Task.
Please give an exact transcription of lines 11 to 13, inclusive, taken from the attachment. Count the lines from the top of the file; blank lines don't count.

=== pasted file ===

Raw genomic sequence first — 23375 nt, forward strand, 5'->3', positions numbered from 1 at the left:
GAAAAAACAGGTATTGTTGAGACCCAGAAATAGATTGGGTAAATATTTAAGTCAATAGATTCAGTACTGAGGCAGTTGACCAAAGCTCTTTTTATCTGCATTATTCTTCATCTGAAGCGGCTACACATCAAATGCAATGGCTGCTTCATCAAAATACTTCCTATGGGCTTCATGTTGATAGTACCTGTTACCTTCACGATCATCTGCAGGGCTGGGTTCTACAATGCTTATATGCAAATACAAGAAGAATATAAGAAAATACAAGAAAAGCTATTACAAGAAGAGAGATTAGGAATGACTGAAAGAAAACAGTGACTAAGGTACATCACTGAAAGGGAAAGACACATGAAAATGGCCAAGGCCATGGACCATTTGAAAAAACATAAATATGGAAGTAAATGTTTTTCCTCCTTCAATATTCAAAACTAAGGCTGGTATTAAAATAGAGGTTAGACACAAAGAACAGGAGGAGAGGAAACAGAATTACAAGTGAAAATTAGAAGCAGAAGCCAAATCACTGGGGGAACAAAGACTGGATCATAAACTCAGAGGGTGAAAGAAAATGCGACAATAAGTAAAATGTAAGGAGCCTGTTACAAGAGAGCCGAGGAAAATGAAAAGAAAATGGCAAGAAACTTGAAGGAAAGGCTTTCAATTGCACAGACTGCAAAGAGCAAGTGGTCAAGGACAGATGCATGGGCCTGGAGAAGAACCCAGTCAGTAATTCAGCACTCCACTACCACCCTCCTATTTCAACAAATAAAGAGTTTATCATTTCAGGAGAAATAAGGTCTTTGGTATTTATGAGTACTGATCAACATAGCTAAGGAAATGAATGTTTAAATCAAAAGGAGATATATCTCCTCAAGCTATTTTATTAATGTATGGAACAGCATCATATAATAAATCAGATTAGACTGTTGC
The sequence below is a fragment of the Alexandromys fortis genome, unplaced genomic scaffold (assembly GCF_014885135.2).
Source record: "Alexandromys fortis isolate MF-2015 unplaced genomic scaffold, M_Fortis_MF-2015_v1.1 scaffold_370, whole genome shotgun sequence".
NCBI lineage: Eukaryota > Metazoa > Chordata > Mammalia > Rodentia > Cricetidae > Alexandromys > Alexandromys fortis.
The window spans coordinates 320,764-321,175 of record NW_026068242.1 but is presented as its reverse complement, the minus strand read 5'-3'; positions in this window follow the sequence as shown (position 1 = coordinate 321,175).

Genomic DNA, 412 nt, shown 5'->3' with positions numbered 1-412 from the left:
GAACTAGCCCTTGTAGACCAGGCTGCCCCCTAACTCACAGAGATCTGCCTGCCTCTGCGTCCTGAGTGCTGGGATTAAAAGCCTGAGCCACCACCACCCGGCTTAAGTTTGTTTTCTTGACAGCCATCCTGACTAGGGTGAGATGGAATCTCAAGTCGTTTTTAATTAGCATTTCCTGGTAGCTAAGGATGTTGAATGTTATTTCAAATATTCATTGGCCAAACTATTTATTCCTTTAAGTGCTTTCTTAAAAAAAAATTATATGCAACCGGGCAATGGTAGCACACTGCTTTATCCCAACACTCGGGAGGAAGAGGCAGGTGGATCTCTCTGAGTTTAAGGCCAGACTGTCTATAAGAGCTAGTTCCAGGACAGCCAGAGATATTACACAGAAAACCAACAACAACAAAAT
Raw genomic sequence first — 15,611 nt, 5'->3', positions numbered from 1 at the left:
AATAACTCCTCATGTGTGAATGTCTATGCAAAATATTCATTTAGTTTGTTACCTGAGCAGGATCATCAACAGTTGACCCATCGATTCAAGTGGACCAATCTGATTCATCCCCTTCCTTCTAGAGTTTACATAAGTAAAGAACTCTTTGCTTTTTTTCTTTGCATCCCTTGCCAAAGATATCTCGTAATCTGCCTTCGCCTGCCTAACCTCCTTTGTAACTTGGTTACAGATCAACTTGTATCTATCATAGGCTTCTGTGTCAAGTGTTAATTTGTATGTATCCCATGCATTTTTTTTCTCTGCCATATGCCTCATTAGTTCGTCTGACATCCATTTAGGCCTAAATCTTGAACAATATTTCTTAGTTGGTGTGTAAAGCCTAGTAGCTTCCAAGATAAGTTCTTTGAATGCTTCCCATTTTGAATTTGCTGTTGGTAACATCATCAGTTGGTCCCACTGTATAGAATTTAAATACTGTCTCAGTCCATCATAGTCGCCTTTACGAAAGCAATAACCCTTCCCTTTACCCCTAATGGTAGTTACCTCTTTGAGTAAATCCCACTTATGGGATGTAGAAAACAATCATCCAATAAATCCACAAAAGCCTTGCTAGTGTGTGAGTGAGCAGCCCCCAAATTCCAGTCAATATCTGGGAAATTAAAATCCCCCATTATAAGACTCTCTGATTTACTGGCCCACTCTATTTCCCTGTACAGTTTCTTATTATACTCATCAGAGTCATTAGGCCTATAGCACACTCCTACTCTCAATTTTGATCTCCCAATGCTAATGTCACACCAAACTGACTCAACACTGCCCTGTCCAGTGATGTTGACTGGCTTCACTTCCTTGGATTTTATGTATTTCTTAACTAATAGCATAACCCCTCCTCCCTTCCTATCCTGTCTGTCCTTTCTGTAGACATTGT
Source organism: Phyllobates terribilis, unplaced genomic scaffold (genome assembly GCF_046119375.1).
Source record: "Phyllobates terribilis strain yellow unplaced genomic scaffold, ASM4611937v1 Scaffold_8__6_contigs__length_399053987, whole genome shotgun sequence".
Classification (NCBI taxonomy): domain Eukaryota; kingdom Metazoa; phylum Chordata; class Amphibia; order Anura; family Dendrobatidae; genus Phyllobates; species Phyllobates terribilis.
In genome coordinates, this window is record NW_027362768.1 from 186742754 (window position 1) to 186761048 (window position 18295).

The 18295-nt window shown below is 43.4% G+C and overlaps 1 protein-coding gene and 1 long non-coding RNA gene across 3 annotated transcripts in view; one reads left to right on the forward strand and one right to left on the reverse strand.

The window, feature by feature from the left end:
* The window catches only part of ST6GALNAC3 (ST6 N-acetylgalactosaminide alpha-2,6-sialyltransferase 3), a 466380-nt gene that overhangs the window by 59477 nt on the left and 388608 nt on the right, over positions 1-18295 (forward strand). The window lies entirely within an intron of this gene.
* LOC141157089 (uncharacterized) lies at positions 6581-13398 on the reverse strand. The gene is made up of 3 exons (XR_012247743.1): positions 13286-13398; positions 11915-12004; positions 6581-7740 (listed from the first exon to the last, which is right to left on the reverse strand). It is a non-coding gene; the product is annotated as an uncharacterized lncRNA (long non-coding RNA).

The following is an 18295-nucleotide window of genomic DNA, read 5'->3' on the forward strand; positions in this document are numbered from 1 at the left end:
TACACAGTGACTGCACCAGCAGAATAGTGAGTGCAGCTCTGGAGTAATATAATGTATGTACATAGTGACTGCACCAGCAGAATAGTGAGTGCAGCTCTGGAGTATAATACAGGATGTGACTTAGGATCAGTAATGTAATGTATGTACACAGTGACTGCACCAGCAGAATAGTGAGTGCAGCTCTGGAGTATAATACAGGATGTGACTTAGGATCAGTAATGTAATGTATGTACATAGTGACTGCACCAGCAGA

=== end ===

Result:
Source organism: Phyllobates terribilis, unplaced genomic scaffold (genome assembly GCF_046119375.1).
Source record: "Phyllobates terribilis strain yellow unplaced genomic scaffold, ASM4611937v1 Scaffold_8__6_contigs__length_399053987, whole genome shotgun sequence".
Classification (NCBI taxonomy): domain Eukaryota; kingdom Metazoa; phylum Chordata; class Amphibia; order Anura; family Dendrobatidae; genus Phyllobates; species Phyllobates terribilis.